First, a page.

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Title: Solving the forecast combination puzzle Authors:  Gael Martin - Monash University (Australia) [presenting]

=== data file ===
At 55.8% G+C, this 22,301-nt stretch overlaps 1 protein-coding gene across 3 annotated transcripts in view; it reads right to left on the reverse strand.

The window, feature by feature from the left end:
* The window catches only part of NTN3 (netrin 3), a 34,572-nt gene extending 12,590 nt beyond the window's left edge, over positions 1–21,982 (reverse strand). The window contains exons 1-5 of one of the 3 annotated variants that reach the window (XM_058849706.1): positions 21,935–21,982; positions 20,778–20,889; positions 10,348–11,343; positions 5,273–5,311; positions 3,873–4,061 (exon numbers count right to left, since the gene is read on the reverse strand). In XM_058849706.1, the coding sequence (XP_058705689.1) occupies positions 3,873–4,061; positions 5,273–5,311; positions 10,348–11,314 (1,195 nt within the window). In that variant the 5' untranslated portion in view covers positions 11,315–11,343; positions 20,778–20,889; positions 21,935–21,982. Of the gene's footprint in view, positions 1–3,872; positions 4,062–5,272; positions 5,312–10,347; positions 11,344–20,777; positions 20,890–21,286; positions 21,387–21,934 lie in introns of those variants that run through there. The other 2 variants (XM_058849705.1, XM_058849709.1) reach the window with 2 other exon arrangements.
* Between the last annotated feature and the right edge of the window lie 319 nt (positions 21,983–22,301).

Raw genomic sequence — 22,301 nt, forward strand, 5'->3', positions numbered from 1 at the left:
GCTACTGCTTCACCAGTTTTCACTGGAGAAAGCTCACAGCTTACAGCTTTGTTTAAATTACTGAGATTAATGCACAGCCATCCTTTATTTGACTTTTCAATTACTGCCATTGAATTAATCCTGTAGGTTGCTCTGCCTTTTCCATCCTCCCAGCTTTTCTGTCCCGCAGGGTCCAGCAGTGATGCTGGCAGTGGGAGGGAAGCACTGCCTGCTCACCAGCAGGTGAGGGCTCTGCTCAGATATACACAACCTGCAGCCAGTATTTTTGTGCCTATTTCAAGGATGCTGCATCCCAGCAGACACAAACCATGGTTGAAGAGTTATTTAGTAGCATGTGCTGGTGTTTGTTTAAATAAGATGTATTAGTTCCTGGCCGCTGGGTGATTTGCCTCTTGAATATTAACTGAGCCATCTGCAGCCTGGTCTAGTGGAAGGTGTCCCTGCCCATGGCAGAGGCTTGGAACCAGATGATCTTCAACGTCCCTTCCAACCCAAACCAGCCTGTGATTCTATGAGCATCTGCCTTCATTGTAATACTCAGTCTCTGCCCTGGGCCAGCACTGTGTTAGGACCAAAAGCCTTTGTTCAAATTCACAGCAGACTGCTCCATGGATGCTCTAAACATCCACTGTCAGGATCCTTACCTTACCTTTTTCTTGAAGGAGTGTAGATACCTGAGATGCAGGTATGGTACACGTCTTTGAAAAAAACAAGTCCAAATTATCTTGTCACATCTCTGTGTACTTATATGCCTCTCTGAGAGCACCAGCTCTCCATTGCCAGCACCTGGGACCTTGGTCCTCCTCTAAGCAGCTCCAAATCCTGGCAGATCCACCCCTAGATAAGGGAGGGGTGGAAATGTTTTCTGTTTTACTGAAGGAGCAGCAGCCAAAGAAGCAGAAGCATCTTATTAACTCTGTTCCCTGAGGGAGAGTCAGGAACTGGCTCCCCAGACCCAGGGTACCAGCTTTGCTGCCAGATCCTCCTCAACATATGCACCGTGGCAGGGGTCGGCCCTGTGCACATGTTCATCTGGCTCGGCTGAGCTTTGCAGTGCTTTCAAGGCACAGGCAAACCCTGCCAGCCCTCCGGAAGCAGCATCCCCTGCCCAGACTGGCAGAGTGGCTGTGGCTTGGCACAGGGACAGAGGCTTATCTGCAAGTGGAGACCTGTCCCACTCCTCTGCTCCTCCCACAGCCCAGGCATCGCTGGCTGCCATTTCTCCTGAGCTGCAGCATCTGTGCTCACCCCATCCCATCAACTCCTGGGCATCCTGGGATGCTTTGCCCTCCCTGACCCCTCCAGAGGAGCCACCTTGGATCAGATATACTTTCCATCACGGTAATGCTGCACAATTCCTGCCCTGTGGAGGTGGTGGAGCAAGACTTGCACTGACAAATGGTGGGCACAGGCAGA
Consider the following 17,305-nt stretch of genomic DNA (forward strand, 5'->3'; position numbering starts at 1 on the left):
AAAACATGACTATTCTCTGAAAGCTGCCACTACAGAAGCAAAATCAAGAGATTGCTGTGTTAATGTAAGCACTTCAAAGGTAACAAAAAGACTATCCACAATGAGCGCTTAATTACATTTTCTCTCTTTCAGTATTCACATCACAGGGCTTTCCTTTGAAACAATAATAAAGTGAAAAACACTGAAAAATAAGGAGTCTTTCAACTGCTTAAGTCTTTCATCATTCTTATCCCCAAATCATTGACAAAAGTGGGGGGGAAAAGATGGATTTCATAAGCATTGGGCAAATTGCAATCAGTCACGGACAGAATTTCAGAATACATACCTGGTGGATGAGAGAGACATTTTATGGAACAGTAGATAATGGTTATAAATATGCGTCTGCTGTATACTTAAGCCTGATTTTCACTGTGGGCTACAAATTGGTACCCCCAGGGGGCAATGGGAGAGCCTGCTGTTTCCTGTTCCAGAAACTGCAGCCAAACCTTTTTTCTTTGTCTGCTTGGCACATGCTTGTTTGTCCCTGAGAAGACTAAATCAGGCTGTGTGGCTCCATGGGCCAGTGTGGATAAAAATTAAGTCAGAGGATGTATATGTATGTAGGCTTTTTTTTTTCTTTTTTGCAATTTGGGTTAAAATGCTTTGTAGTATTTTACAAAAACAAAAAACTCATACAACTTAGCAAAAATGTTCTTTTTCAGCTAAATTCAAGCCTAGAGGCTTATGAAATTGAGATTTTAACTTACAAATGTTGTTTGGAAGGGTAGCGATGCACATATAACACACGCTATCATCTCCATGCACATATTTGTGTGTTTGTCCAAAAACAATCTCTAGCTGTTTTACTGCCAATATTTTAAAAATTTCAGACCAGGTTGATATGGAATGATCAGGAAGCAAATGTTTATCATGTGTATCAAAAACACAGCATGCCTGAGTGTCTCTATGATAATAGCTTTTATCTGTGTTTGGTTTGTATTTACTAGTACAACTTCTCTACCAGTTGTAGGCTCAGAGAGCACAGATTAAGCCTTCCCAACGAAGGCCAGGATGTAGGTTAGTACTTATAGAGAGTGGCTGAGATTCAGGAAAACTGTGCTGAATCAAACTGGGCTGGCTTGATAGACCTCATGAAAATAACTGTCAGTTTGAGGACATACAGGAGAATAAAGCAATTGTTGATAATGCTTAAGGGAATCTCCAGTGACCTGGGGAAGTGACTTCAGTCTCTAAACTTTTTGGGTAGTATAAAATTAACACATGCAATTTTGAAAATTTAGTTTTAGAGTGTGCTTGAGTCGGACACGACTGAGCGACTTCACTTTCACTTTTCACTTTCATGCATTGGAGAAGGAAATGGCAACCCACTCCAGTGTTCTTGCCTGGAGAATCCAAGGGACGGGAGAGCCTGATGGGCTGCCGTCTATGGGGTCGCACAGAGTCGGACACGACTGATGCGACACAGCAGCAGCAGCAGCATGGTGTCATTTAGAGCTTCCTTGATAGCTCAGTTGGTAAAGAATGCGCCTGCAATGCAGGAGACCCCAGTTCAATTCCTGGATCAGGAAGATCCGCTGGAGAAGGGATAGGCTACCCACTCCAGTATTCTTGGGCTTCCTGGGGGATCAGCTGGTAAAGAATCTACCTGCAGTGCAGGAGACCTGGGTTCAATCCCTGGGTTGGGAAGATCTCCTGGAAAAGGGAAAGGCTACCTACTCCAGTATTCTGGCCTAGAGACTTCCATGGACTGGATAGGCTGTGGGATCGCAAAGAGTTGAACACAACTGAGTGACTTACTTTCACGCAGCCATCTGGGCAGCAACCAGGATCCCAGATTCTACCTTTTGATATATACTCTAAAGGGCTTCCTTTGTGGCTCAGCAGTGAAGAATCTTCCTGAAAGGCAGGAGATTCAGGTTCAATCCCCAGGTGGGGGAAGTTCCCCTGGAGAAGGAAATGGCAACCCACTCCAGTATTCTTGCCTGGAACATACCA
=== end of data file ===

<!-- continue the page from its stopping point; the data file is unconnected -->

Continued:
Abstract: The purpose is to demonstrate that the so-called forecasting combination puzzle is a consequence of the methodologies commonly used to produce forecast combinations. By the combination puzzle, we refer to the empirical finding that predictions formed by combining multiple forecasts in ways that seek to optimize forecast performance often do not outperform more naive, e.g. equally-weighted approaches. In particular, we demonstrate that, due to the manner in which such forecasts are typically produced, tests that aim to discriminate between the predictive accuracy of such competing combinations can have low power, and can lack size control, leading to an outcome that favors the simpler approach. In short, we show that this counter-intuitive result can be completely avoided by the adoption of more efficient estimation strategies in the production of the combinations. We illustrate these findings both in the context of forecasting a functional of interest and in terms of predictive densities.